Rich kid, poor kid
Upward mobility is a matter of who you know, conclude the authors of a newly published study on social capital. (See the data here.) "Economic connectedness" is a key factor in determining who prospers and who doesn't.
“Growing up in a community connected across class lines improves kids’ outcome and gives them a better shot at rising out of poverty,” Harvard economist Raj Chetty, one of the study’s four principal authors, told the New York Times, reports David Leonhardt.
There seem to be three main mechanisms by which cross-class friendships can increase a person’s chances of escaping poverty, Chetty told me.
The first is raised ambition: Social familiarity can give people a clearer sense of what’s possible. The second is basic information, such as how to apply to college and for financial aid. The third is networking, such as getting a recommendation for an internship.
Just living in the same community or attending the same school isn't enough. Young people need to interact. Do the kids from lower-income families try out for the school play, march in the band, sign up for robotics?
Churches with diverse memberships "shine" when it comes to fostering cross-class friendships, he writes. Sports also can connect young people, if affluent families haven't moved their children to "travel teams."
The study used a Facebook data set with 72 million users.
The New York Times' main story downplays the role of family, tweets Brad Wilcox (@BradWilcoxIFS) of the very pro-marriage Institute for Family Studies. After economic connectedness, Chetty finds the biggest predictor of upward mobility is living in a neighborhood with fewer single-parent households.
Scott Winship (@swinshi), who directs Poverty Studies at the American Enterprise Institute, points to The Wealth of Relations, which analyzed a 2018 paper by Chetty and his team. "They found that black men had stronger upward mobility the more low-income black fathers there were in their childhood neighborhood, he writes. "This was true regardless of whether someone’s own father was present, suggesting that even the family cohesion of other black children in the neighborhood affected them."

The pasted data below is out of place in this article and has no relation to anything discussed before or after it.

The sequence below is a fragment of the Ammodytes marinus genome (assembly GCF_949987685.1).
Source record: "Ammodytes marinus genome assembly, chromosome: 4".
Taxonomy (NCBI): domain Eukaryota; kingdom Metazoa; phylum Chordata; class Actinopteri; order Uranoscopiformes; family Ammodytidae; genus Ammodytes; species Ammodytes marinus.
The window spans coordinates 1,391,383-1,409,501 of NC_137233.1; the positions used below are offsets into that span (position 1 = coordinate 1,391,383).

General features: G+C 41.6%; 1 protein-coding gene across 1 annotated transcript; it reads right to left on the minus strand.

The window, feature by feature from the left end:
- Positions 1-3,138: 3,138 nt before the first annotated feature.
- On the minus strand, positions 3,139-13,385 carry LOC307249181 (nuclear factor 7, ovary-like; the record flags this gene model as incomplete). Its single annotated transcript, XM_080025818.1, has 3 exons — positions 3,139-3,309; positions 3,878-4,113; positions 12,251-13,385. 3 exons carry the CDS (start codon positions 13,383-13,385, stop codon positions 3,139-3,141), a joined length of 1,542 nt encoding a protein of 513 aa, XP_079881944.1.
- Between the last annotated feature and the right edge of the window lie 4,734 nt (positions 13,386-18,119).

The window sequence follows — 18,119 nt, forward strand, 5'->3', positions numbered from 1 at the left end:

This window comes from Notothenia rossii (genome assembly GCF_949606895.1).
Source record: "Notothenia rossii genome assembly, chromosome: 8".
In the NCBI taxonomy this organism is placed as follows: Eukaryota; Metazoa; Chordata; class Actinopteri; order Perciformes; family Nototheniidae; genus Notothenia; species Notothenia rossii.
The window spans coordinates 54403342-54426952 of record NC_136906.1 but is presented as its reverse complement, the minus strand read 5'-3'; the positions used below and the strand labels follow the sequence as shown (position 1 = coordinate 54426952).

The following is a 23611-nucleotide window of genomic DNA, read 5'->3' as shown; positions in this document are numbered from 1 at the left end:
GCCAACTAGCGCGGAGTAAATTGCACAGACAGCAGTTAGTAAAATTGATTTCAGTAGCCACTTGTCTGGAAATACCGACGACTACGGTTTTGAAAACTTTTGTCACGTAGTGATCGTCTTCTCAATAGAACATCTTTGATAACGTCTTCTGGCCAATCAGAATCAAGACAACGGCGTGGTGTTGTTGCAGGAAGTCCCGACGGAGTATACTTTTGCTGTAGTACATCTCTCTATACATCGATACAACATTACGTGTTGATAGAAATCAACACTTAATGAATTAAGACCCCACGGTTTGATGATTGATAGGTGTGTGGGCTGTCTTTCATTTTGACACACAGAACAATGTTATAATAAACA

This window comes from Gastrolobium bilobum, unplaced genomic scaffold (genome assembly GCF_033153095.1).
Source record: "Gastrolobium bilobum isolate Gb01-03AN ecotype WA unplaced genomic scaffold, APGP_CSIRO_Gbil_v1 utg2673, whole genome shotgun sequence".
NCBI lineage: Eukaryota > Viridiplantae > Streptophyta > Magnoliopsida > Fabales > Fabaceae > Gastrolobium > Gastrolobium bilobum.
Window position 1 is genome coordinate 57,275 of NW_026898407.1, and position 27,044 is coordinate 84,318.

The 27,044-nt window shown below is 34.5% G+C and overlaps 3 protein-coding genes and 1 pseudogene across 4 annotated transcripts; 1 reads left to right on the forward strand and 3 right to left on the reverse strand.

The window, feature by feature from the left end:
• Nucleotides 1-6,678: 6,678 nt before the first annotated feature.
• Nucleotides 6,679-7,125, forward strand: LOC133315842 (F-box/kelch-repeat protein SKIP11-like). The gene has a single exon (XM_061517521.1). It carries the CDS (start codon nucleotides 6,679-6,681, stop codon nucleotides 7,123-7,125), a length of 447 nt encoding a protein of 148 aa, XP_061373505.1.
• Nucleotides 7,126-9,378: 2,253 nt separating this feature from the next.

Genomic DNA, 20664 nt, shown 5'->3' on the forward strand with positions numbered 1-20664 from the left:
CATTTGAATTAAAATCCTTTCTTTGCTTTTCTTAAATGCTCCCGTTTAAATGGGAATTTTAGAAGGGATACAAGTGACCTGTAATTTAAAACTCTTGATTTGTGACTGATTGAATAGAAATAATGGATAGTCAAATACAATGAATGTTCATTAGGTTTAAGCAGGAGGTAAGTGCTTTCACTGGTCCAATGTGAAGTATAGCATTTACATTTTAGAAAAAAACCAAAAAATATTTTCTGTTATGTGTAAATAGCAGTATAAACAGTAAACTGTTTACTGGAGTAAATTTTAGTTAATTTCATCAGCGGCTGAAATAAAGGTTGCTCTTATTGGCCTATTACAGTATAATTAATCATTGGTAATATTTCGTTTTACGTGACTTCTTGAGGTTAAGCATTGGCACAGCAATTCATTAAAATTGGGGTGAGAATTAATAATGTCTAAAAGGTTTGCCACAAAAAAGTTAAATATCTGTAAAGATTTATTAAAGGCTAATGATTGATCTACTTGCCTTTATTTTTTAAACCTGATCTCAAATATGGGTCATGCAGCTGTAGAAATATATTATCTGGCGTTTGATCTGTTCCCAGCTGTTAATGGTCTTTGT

I wrote Hard Work, High Hopes for Fordham's Education for Upward Mobility conference in 2014. All three high schools I profiled try to prepare students "for going to a college where classmates will be more affluent and a lot whiter than their neighborhood friends," I wrote.
Chicago's Providence St. Mel, a low-tuition school with an all-black enrollment, raises money from donors to fund "Summer of a Lifetime (SOAL)."
Sheila Foster, now a teacher at the school, remembers learning archery, horseback riding, canoeing, and kayaking at a Minnesota camp. Twelfth-grader Jessica Bailey studied theater and classical civilization at Oxford. “My drama teacher was an actor. She called in a dramaturge to work on the script we were doing. We did a workshop at the Globe Theatre.” Jessica made friends from Lebanon, the United Arab Republics, the Philippines, and Cambodia.
Jessica was wearing a polo shirt advertising the previous year's musical, Fiddler on the Roof. An all-black high school did Fiddler? “We thought it was a little odd at first, but it came out great!” says Jessica. “I was Fruma!”